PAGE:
Ajay Banga will have to fight the US government if he wants an effective World Bank

The US is the World Bank's richest shareholder—but also an obstacle to the bank serving the globe
Plotting the future of the World Bank. 
Plotting the future of the World Bank. 
Photo: Ruben Sprich (Reuters)
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The World Bank is facing extreme financing challenges as it aims to lift countries out of poverty while mitigating the impact of climate change. In that struggle, developing countries are instead turning to private lenders for exorbitant loans, or to lenders such as China, which is unforgiving toward its debtors.

The World Bank, its critics say, must now either step up to serve the world or let its relevance wane. That task will fall to its next president—likely to be Ajay Banga, the former Mastercard CEO tapped by the Biden administration.

For some time the US has been urged to appoint, as the president of the bank, someone who is not an American man—a woman from an emerging economy, ideally. Banga, unfortunately, is not that nominee. He was born in India, but he became a US citizen in 2007.

As the World Bank’s richest shareholder, the US has enjoyed holding veto power (a higher than 15% share) over some of the bank’s positions. But at a time when the bank needs more funding, the US has been unwilling to allocate more money to the bank’s loan book or to give more grants to countries in need.

“That is not the World Bank’s fault,” Charles Kenny, an economist and a senior fellow at the Center for Global Development, told Quartz. “That’s about US domestic politics,” or about a split Congress unwilling to add funding to the multilateral bank.

“Frankly, the administration just needs to put its political muscle behind getting it done,” Kenny said. “And so I would hope that a new World Bank president would say to the administration, ‘You need to get this done.’”

Where does the World Bank get its money?

Nations who are shareholders in the World Bank pledge money or guarantees of money to the bank, to be kept as reserve capital. Like any other bank, the World Bank then lends out more than it has in its reserves. It does this by borrowing against its reserve capital in international capital markets. 

To become a better lender than private lenders, however, the World Bank is going to need to grow three to five times the size it is now, Homi Kharas, a senior fellow in the Center for Sustainable Development, told Brookings.

The next president of the bank should ask wealthy countries to give more money and show that every dollar given can be used more effectively than if it were spent by a single government, wrote Ngaire Woods, Dean of the Blavatnik School of Government at the University of Oxford, in Project Syndicate. But he or she must not be beholden to the White House; rather, the president must use the position to educate and influence US officials who do not fully grasp the bank’s value.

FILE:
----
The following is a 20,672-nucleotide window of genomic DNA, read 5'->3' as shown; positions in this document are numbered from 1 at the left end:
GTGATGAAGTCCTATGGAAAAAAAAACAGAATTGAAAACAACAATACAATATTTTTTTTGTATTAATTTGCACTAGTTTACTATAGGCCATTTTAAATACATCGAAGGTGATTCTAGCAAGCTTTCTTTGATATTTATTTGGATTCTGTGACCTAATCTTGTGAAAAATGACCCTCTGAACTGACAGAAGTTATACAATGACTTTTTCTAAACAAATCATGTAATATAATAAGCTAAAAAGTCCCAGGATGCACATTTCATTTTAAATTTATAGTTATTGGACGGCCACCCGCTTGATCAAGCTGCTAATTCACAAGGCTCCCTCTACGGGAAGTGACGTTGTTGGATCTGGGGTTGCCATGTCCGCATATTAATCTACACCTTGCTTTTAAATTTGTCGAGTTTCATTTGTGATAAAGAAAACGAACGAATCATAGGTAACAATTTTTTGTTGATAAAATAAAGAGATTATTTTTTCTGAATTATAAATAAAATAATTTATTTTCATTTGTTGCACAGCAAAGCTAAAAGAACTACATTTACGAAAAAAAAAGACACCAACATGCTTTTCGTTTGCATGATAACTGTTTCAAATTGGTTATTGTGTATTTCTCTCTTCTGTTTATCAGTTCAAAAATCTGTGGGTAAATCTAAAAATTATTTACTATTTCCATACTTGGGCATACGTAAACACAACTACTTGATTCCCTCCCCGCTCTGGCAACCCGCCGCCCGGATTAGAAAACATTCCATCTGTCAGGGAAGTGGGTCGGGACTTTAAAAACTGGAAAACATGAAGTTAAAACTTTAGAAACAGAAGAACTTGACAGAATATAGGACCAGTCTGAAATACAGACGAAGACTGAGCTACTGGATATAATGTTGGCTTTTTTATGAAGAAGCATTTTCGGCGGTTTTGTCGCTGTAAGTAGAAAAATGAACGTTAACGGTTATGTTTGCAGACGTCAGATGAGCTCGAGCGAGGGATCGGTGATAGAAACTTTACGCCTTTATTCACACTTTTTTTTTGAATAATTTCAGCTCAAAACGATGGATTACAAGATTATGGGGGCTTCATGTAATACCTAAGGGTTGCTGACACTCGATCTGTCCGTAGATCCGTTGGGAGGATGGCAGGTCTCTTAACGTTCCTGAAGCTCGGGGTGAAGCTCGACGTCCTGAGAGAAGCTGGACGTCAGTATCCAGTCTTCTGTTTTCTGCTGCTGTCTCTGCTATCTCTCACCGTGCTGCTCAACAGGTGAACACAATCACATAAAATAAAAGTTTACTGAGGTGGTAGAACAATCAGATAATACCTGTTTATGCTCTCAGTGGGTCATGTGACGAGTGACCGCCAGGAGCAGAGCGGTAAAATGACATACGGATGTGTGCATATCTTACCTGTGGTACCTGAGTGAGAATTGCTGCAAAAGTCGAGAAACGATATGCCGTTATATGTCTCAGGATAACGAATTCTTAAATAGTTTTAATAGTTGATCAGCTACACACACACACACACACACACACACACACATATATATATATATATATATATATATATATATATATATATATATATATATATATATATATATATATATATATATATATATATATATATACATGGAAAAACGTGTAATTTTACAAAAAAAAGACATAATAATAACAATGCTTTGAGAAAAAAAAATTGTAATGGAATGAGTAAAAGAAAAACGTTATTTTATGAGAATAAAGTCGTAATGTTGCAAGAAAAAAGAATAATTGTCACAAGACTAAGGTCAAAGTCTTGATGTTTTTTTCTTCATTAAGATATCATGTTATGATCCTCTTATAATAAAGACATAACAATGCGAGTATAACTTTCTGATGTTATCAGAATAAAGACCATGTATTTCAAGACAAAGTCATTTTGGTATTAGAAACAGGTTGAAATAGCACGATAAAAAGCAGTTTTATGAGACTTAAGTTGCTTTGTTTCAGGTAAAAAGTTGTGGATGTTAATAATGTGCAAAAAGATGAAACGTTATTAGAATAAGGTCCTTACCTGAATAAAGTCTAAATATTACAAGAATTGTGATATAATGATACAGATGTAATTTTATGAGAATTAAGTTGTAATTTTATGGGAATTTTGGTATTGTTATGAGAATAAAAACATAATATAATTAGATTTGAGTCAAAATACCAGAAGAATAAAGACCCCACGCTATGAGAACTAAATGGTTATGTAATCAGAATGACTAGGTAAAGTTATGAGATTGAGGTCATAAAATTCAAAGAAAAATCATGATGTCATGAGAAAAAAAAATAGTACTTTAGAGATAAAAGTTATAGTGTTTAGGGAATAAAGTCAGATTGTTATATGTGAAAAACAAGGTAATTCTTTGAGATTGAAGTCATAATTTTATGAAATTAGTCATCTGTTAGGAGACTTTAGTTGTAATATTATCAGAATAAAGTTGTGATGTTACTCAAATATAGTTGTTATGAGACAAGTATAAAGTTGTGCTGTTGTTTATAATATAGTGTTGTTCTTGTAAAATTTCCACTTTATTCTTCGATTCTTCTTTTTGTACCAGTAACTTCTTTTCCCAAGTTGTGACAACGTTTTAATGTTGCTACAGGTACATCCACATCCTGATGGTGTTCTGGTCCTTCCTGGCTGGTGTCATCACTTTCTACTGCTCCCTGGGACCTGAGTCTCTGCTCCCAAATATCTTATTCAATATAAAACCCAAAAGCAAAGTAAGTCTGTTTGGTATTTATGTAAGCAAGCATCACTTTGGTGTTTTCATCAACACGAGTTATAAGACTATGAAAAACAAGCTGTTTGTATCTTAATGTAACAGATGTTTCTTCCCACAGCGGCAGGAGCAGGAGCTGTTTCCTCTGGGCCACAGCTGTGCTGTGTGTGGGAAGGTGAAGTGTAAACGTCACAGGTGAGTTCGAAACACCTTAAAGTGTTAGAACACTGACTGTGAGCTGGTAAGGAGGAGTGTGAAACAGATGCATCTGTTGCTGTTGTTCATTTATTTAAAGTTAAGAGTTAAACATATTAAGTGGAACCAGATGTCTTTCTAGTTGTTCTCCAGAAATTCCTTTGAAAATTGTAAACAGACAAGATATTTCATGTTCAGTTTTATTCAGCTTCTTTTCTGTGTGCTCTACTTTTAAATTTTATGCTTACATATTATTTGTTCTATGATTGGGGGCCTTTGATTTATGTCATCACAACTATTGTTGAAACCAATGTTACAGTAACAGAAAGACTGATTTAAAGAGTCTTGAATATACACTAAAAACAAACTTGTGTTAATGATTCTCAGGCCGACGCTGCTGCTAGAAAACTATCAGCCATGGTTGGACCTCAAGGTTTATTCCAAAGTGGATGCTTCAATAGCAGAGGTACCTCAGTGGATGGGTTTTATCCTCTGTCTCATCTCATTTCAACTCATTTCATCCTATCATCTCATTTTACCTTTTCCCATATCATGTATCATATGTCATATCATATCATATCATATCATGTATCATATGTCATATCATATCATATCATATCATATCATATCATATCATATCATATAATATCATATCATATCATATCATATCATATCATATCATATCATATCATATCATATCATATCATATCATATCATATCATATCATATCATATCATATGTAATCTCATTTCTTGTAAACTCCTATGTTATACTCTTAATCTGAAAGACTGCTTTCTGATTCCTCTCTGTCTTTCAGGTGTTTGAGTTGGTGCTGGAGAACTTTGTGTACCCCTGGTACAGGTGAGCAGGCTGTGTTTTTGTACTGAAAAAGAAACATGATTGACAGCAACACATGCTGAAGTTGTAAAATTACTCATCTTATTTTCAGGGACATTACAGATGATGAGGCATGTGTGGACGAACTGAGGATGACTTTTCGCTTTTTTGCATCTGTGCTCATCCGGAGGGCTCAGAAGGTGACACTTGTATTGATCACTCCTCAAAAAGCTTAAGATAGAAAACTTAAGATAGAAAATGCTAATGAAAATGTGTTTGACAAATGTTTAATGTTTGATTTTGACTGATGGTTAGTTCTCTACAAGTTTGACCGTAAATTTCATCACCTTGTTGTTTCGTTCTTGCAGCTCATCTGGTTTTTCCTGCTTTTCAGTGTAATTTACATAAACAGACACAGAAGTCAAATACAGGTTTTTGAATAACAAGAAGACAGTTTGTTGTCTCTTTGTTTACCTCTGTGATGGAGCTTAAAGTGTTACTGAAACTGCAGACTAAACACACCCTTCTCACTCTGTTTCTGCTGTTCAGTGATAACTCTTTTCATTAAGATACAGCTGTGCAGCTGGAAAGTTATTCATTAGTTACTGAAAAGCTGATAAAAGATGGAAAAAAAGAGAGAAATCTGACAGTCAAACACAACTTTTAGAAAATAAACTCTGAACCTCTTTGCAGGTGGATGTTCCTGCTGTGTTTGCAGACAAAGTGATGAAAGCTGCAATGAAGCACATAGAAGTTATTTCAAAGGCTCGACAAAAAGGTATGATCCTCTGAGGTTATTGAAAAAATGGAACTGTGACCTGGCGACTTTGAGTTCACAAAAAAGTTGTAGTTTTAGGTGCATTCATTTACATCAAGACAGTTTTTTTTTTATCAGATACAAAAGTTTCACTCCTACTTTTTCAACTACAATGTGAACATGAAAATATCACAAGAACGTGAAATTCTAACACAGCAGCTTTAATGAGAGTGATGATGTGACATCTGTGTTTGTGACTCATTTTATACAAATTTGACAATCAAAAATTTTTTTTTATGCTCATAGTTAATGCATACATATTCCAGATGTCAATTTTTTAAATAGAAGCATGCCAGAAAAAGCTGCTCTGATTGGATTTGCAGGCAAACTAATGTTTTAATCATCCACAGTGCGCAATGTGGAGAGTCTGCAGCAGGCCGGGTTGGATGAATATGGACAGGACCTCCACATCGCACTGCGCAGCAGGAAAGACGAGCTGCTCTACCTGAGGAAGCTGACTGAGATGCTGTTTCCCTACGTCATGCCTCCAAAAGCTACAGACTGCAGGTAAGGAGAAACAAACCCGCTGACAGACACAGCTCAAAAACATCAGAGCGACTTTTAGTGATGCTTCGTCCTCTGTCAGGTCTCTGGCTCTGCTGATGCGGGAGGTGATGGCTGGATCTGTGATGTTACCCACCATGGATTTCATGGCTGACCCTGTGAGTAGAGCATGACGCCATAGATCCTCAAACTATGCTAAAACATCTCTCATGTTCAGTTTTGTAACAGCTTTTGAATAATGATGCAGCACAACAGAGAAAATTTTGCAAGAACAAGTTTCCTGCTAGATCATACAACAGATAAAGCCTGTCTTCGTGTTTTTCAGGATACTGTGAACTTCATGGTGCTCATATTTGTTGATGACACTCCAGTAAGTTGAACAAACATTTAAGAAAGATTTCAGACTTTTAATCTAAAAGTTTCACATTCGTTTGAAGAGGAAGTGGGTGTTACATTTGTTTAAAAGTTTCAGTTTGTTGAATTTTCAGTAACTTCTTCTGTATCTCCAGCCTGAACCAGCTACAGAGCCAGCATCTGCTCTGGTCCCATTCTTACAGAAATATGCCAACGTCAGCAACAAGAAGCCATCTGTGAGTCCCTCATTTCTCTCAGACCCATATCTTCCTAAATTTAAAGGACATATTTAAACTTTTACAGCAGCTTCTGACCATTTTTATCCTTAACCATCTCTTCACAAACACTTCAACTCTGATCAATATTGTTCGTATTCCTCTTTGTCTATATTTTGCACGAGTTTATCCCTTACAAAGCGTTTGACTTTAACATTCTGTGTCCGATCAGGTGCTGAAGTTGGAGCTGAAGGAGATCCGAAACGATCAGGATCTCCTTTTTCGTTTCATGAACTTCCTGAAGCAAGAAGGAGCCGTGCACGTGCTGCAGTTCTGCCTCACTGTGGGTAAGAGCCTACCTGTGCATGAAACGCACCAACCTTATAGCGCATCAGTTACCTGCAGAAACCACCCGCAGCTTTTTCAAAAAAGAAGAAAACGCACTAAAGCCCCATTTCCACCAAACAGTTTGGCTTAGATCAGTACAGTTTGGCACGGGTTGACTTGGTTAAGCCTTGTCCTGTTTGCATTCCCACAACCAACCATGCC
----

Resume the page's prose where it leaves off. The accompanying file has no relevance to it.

The World Bank can expand its balance sheet somewhat just by taking on more risk. Both the bank and the International Monetary Fund (IMF) have to shift their risk model so as to recognize that the primary reason poor countries get into trouble is not because of their own financial recklessness but because of the poor decisions of rich countries, such as fossil fuel pollution, Kenny said.

World Bank loans should come with fewer conditions, Kenny said. “Terms should be easier. Disbursements should be faster than they have been.”

What will Ajay Banga bring to the World Bank?

The World Bank also needs to scale up private financing, to undertake large investments that can make big changes, Kharas said. One of Banga’s biggest challenges as president would be to make the World Bank relevant in middle-income countries, which have increasingly turned to bond markets for financing. But bond markets can be volatile and they don’t provide the advice the World Bank can offer with the loans.

Banga would also have to battle China in bringing debt relief to poor countries. In the years following the arrival of covid-19, China has been reluctant to grant loan write-downs or to restructure debts.

But if the US can make vetoes harder and perhaps even forfeit its own veto power, it may be able to help the bank stare down the day when China’s shareholder status surpasses 15% and it gains veto power. In this way, the US could offer an alternative to China’s predatory lending, Kenny said.